within the mould is filled.

The resin insert is then left – in
position – to cure for 48 hours at a carefully controlled temperature;
the curing process has the additional benefit of bonding the insert to
the original so there is no additional adhesive required; you need only
reflect on childhood repairs to Subbuteo figures or crockery – hastily
reassembled before parents were aware of the breakage – to know what a
give-away the presence of inexpertly applied glues can be; there is no
scope for such incrimination with a bonded insert !

Once in
place, the genuinely artistic aspect of the repair comes to the fore
with the polishing of the insert to replicate the surface of the
once-again complete item. This has the effect of both matching the
patina of the infill to the appearance of the original glass, and
allowing the conservator to replicate any existing striations on the
sound part of the piece. This polishing is done by the use of
increasingly fine glass papers and then varying grades of silicone
carbide polishing cloth, before a final burnish with a metal polish rub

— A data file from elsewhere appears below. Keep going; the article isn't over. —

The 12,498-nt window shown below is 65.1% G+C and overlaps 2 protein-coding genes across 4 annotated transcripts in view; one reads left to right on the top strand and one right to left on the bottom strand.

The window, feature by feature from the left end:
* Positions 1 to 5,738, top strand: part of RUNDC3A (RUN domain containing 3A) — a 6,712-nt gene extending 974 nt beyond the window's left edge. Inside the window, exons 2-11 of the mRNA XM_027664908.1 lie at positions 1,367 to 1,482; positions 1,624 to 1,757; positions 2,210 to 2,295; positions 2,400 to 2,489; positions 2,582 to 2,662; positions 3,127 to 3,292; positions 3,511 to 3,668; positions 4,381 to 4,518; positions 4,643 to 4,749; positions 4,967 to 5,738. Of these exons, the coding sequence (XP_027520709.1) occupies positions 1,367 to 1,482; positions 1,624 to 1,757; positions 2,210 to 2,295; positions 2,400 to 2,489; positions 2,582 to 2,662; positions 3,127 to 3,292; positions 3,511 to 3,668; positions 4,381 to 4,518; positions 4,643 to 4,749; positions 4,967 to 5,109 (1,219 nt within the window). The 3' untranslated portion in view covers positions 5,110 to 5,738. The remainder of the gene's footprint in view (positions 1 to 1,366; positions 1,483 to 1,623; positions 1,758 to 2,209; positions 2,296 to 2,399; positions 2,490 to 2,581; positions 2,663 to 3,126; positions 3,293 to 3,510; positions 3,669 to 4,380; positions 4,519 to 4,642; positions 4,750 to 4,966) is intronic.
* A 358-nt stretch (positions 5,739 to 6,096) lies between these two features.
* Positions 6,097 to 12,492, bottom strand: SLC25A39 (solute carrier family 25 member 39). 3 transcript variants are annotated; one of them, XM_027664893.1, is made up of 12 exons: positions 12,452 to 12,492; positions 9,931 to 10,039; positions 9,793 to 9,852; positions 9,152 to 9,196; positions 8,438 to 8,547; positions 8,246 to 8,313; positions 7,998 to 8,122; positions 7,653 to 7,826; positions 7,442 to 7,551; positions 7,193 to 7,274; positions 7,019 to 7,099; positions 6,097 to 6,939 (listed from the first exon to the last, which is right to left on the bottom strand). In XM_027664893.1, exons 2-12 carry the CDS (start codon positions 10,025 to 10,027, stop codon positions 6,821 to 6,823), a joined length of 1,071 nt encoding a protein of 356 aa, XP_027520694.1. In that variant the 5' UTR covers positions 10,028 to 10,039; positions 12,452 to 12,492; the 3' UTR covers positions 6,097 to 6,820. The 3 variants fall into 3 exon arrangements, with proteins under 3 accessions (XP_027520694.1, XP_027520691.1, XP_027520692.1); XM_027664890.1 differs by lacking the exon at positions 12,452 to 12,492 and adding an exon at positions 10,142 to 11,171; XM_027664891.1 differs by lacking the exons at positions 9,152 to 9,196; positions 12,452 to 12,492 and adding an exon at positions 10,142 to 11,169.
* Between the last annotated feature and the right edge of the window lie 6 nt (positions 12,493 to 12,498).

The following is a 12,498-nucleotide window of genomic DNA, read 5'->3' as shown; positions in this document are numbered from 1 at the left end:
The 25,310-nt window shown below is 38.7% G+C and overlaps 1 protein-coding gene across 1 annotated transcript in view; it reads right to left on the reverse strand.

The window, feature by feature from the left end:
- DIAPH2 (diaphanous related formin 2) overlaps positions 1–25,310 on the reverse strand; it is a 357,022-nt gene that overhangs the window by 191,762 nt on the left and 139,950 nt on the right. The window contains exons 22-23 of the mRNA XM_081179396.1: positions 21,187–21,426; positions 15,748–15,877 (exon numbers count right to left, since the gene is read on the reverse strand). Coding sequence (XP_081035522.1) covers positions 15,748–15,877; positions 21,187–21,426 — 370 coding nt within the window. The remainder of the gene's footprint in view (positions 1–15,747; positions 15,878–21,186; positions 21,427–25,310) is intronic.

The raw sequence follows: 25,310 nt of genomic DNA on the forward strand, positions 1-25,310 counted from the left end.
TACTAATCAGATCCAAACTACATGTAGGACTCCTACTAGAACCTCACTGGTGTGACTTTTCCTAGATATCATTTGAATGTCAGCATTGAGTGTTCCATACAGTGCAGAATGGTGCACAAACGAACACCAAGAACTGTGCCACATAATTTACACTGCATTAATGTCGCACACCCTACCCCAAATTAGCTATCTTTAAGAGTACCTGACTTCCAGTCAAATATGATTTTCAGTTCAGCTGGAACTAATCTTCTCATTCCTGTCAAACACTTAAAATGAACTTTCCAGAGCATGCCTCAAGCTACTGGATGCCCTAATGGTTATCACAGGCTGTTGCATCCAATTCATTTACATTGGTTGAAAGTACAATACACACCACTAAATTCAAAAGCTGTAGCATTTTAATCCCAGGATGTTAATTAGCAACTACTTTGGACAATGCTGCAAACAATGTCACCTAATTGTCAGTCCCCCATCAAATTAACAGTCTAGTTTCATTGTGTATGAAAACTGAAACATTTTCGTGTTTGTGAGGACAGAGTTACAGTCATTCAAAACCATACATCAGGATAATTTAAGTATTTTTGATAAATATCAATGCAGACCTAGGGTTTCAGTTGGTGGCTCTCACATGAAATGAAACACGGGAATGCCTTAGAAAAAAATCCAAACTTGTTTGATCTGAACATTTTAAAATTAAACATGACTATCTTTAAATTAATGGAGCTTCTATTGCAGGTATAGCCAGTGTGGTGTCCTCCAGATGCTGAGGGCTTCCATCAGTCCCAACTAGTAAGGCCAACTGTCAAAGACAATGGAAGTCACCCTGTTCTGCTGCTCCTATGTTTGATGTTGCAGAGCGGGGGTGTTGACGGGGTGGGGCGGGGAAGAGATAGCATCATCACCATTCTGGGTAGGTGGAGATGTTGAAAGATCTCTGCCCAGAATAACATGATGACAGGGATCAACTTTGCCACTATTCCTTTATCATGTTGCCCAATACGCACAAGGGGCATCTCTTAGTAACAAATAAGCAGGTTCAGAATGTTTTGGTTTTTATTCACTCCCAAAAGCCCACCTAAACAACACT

is used to impart the required lustre.

It should be noted that
inserts created with these processes can be fairly readily detected
under very close scrutiny, but the piece will certainly look
sufficiently complete for display purposes. It is not the intention to
make the repairs entirely invisible, as this would inevitably lead to
the possibility for repaired items to be sold as undamaged and complete,
with the additional value inherent to any object in such purportedly
pristine condition. They can also be easily revealed by exposing the
restored piece to ultra-violet light, at which point the insert will be
made immediately obvious. This resin-based restoration is a service for
the owner who wishes to enhance an object that would otherwise be sadly